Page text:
Over the past year or so my focus has been away from playing the guitar and on playing music. Given the fast-paced, information-rich world we live in, it’s very easy to get trapped into the minutiae of our instruments, the kinds of instruments we play, and all the gear associated with those instruments. And given the guitar’s primacy in today’s musical landscape it can get nearly as overwhelming as today’s political climate. In many ways, I’ve been part of that ‘movement’ with my vlogs, clinics, workshops, this blog, and even the title of the show I still occasionally produce: Artistry of the Guitar.
Ultimately, as a player and performer I found the focus on the guitar and my guitars almost stifling. As the man who builds them, Alan Carruth, told me years ago, guitars are just tools for musicians. It’s the voice they’ve chosen to use to tell their stories. But it’s the ‘stories’ that are important. Everything the musician does should be in service to telling the story.
So as I’ve meditated on this over the course of the year I’ve tried to come up with broader areas to focus on. The things that matter for playing music regardless of what instrument you play. And as so often happens for me, I found that there were three pillars that were common in every performance: Tone, Rhythm, & Dynamics. I understand that melody and harmony are also important aspects, maybe the most important aspect of a song, but those two items are really musical items that are up to debate, personal taste, and the era within which a composer lives. To me, it’s the effect that Tone, Rhythm, and Dynamics have on the melody and harmony that make the performance strong and engaging or boring and dull. They are the foundation upon which all musical performances hinge.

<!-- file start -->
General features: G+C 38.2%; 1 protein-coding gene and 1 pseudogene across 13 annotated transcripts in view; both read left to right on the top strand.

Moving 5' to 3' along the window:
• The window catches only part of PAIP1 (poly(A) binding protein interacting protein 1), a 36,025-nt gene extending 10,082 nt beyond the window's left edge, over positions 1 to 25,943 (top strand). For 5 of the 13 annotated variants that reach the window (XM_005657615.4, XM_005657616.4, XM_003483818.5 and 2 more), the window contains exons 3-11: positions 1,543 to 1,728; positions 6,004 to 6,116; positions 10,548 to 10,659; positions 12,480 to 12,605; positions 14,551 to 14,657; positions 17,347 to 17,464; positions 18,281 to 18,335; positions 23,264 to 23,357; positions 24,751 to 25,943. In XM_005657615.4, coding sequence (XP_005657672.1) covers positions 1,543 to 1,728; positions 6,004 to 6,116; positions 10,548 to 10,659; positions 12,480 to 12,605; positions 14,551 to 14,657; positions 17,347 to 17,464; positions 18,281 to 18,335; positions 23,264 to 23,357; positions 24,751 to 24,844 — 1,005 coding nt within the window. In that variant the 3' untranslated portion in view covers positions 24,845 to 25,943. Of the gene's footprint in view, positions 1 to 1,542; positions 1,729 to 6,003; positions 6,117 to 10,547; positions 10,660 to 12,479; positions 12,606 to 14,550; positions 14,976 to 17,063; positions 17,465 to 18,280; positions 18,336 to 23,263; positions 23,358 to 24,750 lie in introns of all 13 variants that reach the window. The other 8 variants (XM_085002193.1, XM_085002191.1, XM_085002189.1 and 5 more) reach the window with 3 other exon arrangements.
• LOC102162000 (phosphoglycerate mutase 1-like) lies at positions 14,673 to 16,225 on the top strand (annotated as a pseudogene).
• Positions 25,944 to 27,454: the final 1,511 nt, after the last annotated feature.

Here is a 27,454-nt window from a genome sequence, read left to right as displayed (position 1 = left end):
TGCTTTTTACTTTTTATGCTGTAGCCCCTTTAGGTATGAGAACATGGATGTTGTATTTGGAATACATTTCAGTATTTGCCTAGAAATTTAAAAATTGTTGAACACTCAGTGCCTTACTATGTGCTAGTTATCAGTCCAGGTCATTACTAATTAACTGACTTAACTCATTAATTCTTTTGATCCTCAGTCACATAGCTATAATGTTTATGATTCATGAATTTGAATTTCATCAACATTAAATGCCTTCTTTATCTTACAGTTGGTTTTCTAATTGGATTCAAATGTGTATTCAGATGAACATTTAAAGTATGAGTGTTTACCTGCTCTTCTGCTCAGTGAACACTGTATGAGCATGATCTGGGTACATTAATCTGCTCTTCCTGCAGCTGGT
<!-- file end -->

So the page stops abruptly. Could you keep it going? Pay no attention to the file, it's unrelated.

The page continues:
I view the performance of a song as telling a story. The guitar is the narrator’s voice, and that voice is very important, but it’s the words (notes) the narrator uses, and the way the narrator uses those words (tone, rhythm, and dynamics) that either elevate the story and make it interesting and engaging, or have us yawning and looking around the room. I don’t care how good the melody is, if the other components aren’t effective, neither is the story telling.
And I think it’s smart to inform ourselves how tone, rhythm, and dynamics work in storytelling and musical performance. It drives the lesson deeper for me.
In written composition, tone is an attitude of a writer toward a subject or an audience. In music tone can be described as giving a note particular quality or way of sounding.
How many times have you heard someone get mad and say: “it’s not what you said, it’s how you said it that pissed me off!” Tone is critical in story telling. Hell, it’s critical in relationships of all kinds.